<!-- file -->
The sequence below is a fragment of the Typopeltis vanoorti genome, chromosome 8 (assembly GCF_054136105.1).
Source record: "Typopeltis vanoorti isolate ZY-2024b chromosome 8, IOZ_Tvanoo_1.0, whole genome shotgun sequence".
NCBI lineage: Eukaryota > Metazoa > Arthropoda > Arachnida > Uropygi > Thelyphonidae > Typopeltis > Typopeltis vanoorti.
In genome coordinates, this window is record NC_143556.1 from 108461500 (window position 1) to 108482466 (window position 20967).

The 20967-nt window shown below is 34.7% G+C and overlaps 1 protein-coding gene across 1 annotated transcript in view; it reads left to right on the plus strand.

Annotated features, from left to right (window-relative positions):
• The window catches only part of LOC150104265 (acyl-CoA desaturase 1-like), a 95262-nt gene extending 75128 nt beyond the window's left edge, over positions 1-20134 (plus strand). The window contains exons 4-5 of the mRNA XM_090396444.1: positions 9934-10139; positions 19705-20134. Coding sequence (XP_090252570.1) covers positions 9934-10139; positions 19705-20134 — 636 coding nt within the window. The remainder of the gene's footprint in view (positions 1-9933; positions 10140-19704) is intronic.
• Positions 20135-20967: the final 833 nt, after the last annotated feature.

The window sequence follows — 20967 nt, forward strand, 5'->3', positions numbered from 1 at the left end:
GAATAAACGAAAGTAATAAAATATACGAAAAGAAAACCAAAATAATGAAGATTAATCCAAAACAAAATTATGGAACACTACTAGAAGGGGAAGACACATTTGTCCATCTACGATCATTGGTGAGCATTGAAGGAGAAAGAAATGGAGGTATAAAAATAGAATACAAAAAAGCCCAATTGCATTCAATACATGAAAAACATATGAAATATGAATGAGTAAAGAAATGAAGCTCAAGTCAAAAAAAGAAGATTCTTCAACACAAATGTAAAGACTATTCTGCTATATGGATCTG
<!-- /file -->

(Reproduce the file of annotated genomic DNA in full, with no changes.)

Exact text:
The sequence below is a fragment of the Typopeltis vanoorti genome, chromosome 8 (assembly GCF_054136105.1).
Source record: "Typopeltis vanoorti isolate ZY-2024b chromosome 8, IOZ_Tvanoo_1.0, whole genome shotgun sequence".
NCBI lineage: Eukaryota > Metazoa > Arthropoda > Arachnida > Uropygi > Thelyphonidae > Typopeltis > Typopeltis vanoorti.
In genome coordinates, this window is record NC_143556.1 from 108461500 (window position 1) to 108482466 (window position 20967).

The 20967-nt window shown below is 34.7% G+C and overlaps 1 protein-coding gene across 1 annotated transcript in view; it reads left to right on the plus strand.

Annotated features, from left to right (window-relative positions):
• The window catches only part of LOC150104265 (acyl-CoA desaturase 1-like), a 95262-nt gene extending 75128 nt beyond the window's left edge, over positions 1-20134 (plus strand). The window contains exons 4-5 of the mRNA XM_090396444.1: positions 9934-10139; positions 19705-20134. Coding sequence (XP_090252570.1) covers positions 9934-10139; positions 19705-20134 — 636 coding nt within the window. The remainder of the gene's footprint in view (positions 1-9933; positions 10140-19704) is intronic.
• Positions 20135-20967: the final 833 nt, after the last annotated feature.

The window sequence follows — 20967 nt, forward strand, 5'->3', positions numbered from 1 at the left end:
GAATAAACGAAAGTAATAAAATATACGAAAAGAAAACCAAAATAATGAAGATTAATCCAAAACAAAATTATGGAACACTACTAGAAGGGGAAGACACATTTGTCCATCTACGATCATTGGTGAGCATTGAAGGAGAAAGAAATGGAGGTATAAAAATAGAATACAAAAAAGCCCAATTGCATTCAATACATGAAAAACATATGAAATATGAATGAGTAAAGAAATGAAGCTCAAGTCAAAAAAAGAAGATTCTTCAACACAAATGTAAAGACTATTCTGCTATATGGATCTG